Spider monkeys have slender bodies with long, thin limbs and are usually all black, but occasionally there are flesh-colored rings around the eyes and white chin whiskers. They have exceptionally long tails in relation to their body length, which averages from 16-21” with the tail being 28-34”.
Spider monkeys live in large, relatively unstructured communities of up to 100 individuals, but there is great variation in numbers with larger groups usually broken up into smaller groups. The most cohesive units are female groups with offspring in an otherwise loose construction. Social grooming is of relatively low value but demonstrates rank order within the group. Spider monkeys are diurnal, so they spend the majority of the early morning hours foraging for food. Although locomotion is basically quadrepedal, they are capable of swinging below branches by means of arms and tail. There is usually a single birth for each successful breeding, and the youngster is carried on the mother’s abdomen for about four months, and then later switched to her back. Infants use their prehensile tail to hold onto mother’s tail for more stability.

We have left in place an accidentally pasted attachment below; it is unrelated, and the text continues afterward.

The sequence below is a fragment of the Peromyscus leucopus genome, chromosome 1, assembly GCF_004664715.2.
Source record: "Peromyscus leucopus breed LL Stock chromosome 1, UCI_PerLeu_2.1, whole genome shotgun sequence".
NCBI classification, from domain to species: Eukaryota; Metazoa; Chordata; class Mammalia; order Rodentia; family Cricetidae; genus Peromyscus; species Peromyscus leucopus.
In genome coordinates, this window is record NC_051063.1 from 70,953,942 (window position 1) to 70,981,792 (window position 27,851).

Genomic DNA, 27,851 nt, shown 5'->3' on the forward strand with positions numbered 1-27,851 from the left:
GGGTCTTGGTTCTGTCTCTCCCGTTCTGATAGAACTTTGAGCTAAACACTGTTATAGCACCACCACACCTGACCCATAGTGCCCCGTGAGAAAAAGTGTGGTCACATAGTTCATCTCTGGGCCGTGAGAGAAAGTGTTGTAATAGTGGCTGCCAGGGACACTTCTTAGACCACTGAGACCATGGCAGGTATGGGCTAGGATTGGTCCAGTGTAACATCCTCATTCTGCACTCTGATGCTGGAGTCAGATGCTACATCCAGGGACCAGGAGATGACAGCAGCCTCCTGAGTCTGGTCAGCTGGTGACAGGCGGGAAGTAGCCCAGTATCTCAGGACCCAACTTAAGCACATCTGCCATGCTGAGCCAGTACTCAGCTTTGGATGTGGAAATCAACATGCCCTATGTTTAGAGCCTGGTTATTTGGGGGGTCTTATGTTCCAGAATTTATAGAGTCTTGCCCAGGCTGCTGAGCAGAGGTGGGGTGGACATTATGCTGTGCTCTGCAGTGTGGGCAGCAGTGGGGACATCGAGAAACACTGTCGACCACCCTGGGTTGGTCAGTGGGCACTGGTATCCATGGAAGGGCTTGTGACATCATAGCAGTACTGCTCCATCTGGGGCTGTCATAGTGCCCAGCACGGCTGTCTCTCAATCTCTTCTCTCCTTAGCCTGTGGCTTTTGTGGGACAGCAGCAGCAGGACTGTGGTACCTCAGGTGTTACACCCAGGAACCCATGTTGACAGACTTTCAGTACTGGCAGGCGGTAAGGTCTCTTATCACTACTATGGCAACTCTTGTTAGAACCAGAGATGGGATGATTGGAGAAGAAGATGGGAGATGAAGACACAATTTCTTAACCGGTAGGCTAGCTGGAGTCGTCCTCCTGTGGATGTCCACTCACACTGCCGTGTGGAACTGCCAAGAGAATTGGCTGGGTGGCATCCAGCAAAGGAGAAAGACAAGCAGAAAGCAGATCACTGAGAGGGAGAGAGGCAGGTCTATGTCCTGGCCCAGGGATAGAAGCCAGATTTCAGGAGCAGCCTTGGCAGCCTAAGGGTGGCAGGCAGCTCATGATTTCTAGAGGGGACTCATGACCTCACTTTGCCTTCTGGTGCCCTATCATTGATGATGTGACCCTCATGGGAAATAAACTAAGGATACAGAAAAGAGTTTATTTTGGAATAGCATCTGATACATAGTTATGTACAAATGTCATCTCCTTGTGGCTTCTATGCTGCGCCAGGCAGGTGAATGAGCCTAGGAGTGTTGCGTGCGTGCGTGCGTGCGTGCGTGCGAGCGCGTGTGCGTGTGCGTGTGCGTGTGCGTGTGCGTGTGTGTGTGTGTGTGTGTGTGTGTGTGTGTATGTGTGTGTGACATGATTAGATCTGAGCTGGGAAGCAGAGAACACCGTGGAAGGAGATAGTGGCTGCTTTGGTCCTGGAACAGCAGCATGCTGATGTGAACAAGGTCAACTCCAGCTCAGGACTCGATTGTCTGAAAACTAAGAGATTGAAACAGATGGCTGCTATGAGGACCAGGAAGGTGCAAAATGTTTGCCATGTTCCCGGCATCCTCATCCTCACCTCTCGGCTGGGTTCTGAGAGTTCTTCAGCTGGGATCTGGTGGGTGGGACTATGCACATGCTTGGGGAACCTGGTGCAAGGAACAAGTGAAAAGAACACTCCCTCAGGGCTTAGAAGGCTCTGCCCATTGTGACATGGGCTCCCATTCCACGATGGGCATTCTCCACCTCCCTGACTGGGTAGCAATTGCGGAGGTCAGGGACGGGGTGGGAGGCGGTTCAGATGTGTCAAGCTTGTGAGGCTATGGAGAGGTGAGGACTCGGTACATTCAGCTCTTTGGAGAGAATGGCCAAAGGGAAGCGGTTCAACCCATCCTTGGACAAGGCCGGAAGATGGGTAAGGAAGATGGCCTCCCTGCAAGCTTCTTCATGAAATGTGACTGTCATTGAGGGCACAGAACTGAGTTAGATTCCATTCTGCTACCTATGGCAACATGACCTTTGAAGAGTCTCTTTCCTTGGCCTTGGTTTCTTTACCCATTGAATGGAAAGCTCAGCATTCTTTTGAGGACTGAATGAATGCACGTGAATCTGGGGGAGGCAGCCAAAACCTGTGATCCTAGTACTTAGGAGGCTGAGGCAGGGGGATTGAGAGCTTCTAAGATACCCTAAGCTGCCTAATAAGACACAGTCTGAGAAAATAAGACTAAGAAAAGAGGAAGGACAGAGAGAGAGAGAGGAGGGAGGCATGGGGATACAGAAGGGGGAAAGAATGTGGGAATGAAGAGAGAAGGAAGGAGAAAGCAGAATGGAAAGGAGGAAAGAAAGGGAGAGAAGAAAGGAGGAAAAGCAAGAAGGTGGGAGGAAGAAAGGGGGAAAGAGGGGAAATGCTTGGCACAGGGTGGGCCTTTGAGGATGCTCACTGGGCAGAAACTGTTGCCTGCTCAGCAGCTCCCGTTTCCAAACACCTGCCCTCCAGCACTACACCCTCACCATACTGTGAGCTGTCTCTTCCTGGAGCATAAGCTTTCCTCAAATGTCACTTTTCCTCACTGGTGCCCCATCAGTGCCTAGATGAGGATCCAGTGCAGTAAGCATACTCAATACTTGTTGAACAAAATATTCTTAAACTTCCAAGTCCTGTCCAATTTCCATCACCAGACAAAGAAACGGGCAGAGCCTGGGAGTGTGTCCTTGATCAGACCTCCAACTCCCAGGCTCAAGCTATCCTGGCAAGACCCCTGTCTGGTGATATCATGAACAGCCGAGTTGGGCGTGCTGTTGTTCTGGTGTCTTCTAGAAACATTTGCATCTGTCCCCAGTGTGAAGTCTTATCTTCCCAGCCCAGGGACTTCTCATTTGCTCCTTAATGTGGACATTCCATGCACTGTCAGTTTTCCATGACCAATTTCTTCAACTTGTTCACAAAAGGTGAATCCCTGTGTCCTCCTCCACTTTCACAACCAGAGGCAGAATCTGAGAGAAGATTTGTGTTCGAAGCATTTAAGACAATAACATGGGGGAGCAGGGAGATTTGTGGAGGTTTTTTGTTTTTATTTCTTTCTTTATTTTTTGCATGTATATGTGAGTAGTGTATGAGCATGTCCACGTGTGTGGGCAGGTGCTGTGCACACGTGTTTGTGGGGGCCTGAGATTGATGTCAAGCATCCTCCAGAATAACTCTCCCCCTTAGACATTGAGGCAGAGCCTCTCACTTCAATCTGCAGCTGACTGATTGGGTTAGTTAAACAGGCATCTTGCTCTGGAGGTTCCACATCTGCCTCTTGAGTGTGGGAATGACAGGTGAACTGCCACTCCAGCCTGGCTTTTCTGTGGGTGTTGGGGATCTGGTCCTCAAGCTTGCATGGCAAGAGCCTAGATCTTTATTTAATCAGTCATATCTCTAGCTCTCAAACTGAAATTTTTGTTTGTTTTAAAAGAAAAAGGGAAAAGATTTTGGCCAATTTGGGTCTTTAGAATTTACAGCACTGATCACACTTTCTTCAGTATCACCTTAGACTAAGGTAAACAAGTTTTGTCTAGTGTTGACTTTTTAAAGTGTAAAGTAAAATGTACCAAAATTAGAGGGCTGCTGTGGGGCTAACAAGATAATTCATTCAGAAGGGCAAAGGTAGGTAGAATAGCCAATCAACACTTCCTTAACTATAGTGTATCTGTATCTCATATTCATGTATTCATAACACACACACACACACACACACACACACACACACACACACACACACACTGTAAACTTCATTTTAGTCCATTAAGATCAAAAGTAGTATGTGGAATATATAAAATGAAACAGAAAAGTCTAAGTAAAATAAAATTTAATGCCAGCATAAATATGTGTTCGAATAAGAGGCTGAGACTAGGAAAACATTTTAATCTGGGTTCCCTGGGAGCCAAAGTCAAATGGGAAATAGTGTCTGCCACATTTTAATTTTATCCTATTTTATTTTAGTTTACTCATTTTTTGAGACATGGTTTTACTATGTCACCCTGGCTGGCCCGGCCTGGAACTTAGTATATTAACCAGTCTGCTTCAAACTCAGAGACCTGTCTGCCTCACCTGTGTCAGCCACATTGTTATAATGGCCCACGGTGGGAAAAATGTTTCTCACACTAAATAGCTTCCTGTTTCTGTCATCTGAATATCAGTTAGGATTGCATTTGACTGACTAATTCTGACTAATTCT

Did You Know?
- The spider monkeys tail is the most mobile and dexterous prehensile tail of any primates and are easily capable of supporting the entire weight of the body and of picking up small objects
- Spider monkeys display many forms of visual communication by making faces to each other, and to our keepers here at the zoo.
- These monkeys are also known as part of the New World monkey group, which are five families of primates found in South and Central America.
Five spider monkeys call Potter Park Zoo home, and only one female, Gumbelina, lives among them. Sonny is the dominant male of the group, and he and the others can be seen year round in their indoor or outdoor exhibit.